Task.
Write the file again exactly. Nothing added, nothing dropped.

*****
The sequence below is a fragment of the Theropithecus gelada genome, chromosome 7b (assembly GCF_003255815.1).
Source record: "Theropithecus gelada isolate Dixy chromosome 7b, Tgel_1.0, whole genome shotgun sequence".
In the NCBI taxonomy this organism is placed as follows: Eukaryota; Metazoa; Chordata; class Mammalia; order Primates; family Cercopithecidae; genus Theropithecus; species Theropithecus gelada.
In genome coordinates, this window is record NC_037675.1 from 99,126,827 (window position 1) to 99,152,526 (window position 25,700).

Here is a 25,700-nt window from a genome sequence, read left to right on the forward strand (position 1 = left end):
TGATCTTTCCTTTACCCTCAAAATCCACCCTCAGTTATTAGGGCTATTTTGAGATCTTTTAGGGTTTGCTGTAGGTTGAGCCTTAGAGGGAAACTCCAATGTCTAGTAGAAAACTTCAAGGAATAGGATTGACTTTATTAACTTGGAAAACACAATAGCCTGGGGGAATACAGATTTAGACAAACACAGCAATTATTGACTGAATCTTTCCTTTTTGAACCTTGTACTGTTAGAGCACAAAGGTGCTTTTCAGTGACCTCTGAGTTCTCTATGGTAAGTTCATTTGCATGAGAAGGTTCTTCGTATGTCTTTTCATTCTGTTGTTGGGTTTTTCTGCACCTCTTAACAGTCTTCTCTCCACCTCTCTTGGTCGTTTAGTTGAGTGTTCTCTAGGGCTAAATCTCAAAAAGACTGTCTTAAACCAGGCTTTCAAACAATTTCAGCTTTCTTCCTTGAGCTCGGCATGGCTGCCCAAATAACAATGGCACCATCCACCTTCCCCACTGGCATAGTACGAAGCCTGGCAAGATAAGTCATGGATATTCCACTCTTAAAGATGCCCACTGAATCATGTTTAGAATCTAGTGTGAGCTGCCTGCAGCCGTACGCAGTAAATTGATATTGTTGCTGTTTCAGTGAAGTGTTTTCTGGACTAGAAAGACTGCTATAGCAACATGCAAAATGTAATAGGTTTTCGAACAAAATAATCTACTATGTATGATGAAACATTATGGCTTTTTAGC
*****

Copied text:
The sequence below is a fragment of the Theropithecus gelada genome, chromosome 7b (assembly GCF_003255815.1).
Source record: "Theropithecus gelada isolate Dixy chromosome 7b, Tgel_1.0, whole genome shotgun sequence".
In the NCBI taxonomy this organism is placed as follows: Eukaryota; Metazoa; Chordata; class Mammalia; order Primates; family Cercopithecidae; genus Theropithecus; species Theropithecus gelada.
In genome coordinates, this window is record NC_037675.1 from 99,126,827 (window position 1) to 99,152,526 (window position 25,700).

Here is a 25,700-nt window from a genome sequence, read left to right on the forward strand (position 1 = left end):
TGATCTTTCCTTTACCCTCAAAATCCACCCTCAGTTATTAGGGCTATTTTGAGATCTTTTAGGGTTTGCTGTAGGTTGAGCCTTAGAGGGAAACTCCAATGTCTAGTAGAAAACTTCAAGGAATAGGATTGACTTTATTAACTTGGAAAACACAATAGCCTGGGGGAATACAGATTTAGACAAACACAGCAATTATTGACTGAATCTTTCCTTTTTGAACCTTGTACTGTTAGAGCACAAAGGTGCTTTTCAGTGACCTCTGAGTTCTCTATGGTAAGTTCATTTGCATGAGAAGGTTCTTCGTATGTCTTTTCATTCTGTTGTTGGGTTTTTCTGCACCTCTTAACAGTCTTCTCTCCACCTCTCTTGGTCGTTTAGTTGAGTGTTCTCTAGGGCTAAATCTCAAAAAGACTGTCTTAAACCAGGCTTTCAAACAATTTCAGCTTTCTTCCTTGAGCTCGGCATGGCTGCCCAAATAACAATGGCACCATCCACCTTCCCCACTGGCATAGTACGAAGCCTGGCAAGATAAGTCATGGATATTCCACTCTTAAAGATGCCCACTGAATCATGTTTAGAATCTAGTGTGAGCTGCCTGCAGCCGTACGCAGTAAATTGATATTGTTGCTGTTTCAGTGAAGTGTTTTCTGGACTAGAAAGACTGCTATAGCAACATGCAAAATGTAATAGGTTTTCGAACAAAATAATCTACTATGTATGATGAAACATTATGGCTTTTTAGC